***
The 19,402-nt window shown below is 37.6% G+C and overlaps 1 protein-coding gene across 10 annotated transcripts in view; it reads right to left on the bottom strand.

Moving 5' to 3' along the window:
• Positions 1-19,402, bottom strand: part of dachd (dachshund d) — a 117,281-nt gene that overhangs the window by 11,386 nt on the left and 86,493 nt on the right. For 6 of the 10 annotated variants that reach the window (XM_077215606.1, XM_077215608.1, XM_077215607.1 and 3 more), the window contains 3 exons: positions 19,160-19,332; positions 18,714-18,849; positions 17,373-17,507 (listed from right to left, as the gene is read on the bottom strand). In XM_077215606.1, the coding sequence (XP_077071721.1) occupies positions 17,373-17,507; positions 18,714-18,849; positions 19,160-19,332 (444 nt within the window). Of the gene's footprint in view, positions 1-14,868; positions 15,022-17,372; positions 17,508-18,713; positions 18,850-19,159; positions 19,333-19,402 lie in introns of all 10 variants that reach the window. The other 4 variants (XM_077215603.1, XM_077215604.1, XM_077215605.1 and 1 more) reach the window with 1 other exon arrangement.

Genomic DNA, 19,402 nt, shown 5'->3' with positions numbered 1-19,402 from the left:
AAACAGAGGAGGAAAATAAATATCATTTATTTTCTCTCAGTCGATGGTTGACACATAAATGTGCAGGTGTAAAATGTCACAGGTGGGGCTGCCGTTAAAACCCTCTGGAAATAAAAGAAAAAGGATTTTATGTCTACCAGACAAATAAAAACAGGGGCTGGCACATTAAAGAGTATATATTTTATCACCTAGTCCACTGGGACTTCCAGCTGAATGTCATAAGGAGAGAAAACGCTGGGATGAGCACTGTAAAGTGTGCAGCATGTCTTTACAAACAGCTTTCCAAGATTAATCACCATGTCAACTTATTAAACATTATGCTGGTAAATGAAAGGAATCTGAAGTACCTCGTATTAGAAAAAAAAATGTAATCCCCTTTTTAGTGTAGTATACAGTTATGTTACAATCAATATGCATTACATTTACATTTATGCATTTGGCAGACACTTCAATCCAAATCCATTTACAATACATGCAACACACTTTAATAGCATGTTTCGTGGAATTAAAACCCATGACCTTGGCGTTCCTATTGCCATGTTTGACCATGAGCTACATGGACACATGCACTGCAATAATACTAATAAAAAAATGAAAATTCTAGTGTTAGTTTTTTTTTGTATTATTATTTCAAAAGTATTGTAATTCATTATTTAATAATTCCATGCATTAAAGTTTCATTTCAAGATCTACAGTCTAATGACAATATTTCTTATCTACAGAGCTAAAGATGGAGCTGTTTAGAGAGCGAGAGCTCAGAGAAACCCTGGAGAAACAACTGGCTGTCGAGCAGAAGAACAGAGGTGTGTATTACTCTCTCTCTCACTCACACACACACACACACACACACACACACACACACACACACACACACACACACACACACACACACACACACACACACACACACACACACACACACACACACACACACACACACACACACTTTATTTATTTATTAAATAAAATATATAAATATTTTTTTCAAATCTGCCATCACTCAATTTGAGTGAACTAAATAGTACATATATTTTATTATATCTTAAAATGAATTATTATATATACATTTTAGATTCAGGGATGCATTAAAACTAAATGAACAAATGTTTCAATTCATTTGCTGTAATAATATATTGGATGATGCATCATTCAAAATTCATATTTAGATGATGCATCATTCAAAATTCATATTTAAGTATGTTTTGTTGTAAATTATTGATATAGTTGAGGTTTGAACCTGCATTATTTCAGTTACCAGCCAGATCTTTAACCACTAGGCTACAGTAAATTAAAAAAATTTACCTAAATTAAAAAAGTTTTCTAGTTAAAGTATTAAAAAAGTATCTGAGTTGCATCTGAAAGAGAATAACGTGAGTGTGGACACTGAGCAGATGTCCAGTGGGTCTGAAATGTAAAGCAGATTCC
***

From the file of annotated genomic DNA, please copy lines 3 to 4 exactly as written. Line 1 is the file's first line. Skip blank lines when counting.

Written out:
• Positions 1-19,402, bottom strand: part of dachd (dachshund d) — a 117,281-nt gene that overhangs the window by 11,386 nt on the left and 86,493 nt on the right. For 6 of the 10 annotated variants that reach the window (XM_077215606.1, XM_077215608.1, XM_077215607.1 and 3 more), the window contains 3 exons: positions 19,160-19,332; positions 18,714-18,849; positions 17,373-17,507 (listed from right to left, as the gene is read on the bottom strand). In XM_077215606.1, the coding sequence (XP_077071721.1) occupies positions 17,373-17,507; positions 18,714-18,849; positions 19,160-19,332 (444 nt within the window). Of the gene's footprint in view, positions 1-14,868; positions 15,022-17,372; positions 17,508-18,713; positions 18,850-19,159; positions 19,333-19,402 lie in introns of all 10 variants that reach the window. The other 4 variants (XM_077215603.1, XM_077215604.1, XM_077215605.1 and 1 more) reach the window with 1 other exon arrangement.

Genomic DNA, 19,402 nt, shown 5'->3' with positions numbered 1-19,402 from the left: